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Resumes - The Elements of a Good Objective

by Linda Matias

Resume objectives have evolved over the years. It used to be that the objective statement was one or two sentences that focused on the job seeker’s expectations. A common objective was, "Seeking a position as (job title) where there is opportunity for growth." As you can see, the old objective statement is bland and a waste of space. It provides no valuable information except to mention the candidate's job title.

Fast-forward to the objectives of today and see how things have drastically changed. Today’s objectives are more detailed and accomplishment-focused. For example, here is an appealing objective for a professional in retail:

Retail manager with success in doubling revenues by creating a customer-centric environment. Leads through example to motivate store associates to embrace a team-player mentality and outperform sales performance goals.

Let's compare the above objective and the objective discussed in the first paragraph. While both mention the job seeker’s title, the contemporary objective highlights an accomplishment right off the bat. This teaser signals to the reader that there are additional successes in the rest of the resume so they should keep on reading.

Many job seekers are reluctant to include achievements in the objective statement because they don't want to repeat the same wording in the body of the resume. That's a legitimate concern. The way around that issue is to mention the same achievement with a different spin. For example, the mention of "doubling revenues" in the objective statement can be transformed into "Grew revenue 54%."

Another difference between the two objective statements is that the contemporary one highlights what the candidate can do, as opposed to what the candidate wants. For illustration purposes imagine you are meeting someone new, and all that person talks about is what they expect from your friendship. You'd be a bit put off, right? Well, hiring managers feel the same way. For that reason it is vital that you mention what you can offer in your objective statement.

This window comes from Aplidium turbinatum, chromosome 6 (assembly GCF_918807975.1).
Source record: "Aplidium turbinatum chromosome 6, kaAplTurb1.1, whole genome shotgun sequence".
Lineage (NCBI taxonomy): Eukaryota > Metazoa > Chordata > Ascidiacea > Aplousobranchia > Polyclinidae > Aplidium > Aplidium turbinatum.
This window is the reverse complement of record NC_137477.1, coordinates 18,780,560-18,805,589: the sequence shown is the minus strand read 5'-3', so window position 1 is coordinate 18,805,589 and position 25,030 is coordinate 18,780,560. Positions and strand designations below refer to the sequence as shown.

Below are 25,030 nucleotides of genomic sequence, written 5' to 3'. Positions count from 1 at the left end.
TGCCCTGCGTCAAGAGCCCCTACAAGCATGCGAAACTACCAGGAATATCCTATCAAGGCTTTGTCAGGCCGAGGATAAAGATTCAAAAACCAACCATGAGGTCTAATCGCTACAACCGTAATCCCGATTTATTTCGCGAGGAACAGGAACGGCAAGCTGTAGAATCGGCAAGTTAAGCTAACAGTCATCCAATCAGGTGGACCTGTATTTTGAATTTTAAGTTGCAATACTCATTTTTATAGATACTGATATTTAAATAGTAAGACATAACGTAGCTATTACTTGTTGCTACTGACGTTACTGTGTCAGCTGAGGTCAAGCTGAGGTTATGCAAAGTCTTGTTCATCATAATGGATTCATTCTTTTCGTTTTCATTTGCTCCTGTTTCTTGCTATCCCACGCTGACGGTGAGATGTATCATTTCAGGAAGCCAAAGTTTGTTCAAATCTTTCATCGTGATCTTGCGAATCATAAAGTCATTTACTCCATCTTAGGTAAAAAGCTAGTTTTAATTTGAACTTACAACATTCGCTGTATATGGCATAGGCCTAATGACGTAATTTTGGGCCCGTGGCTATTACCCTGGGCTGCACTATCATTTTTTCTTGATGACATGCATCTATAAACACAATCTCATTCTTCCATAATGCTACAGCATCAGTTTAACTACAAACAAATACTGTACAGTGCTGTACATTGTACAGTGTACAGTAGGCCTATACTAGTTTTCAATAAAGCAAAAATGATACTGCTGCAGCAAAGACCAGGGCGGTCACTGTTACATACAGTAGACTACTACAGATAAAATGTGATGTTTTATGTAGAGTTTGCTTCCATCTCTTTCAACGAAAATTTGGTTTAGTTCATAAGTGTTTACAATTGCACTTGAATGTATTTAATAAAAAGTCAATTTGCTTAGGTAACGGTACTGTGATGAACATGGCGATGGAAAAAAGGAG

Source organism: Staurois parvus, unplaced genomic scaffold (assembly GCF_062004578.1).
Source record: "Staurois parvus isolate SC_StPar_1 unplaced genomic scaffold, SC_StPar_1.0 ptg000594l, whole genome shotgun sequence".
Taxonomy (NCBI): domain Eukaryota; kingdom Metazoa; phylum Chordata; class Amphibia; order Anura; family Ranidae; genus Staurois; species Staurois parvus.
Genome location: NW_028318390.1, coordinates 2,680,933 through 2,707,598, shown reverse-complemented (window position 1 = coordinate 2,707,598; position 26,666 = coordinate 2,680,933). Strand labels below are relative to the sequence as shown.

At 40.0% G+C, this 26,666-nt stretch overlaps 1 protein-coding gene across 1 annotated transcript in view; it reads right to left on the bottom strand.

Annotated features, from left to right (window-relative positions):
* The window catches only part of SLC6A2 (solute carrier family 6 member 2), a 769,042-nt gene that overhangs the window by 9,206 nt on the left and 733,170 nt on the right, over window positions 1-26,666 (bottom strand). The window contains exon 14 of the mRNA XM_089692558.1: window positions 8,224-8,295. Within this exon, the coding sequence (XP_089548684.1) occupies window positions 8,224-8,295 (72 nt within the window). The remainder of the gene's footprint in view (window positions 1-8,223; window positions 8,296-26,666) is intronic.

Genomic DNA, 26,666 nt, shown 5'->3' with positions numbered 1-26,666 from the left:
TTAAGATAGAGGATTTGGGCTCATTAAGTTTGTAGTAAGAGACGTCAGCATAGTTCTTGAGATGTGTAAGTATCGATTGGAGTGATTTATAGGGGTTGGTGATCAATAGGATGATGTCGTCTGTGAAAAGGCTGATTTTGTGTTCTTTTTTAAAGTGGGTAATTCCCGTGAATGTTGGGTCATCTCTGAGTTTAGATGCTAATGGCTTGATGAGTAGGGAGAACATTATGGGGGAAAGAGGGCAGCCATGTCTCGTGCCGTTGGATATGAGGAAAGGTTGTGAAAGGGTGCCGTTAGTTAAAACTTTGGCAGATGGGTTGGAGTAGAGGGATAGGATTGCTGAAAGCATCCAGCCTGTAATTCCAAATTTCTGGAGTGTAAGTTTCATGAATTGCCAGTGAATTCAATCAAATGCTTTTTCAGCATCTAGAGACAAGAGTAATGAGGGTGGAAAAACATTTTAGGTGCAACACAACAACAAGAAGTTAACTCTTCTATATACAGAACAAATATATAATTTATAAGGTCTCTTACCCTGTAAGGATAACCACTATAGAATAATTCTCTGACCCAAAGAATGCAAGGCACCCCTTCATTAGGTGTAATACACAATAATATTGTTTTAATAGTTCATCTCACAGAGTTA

The objective is the first piece of the resume the reader will see. And from there she will make a determination as to whether it is worth her time to read further. So after you complete your objective statement, ask yourself the following questions: (1) Does the objective statement speak to what I can contribute to an employer? And (2) if I were the hiring manager, would I be motivated to keep reading the resume solely based on the information in the objective statement? When you can answer "yes" to both of these questions, that's when you know your objective is perfect.

Linda Matias is a Nationally Certified Resume Writer who heads resume service . She is also the author of 201 Knockout Answers to Tough Interview Questions: The Ultimate Guide to Handling the New Competency-Based Interview Style. You can reach her at to request a resume quote. You can also visit her website at

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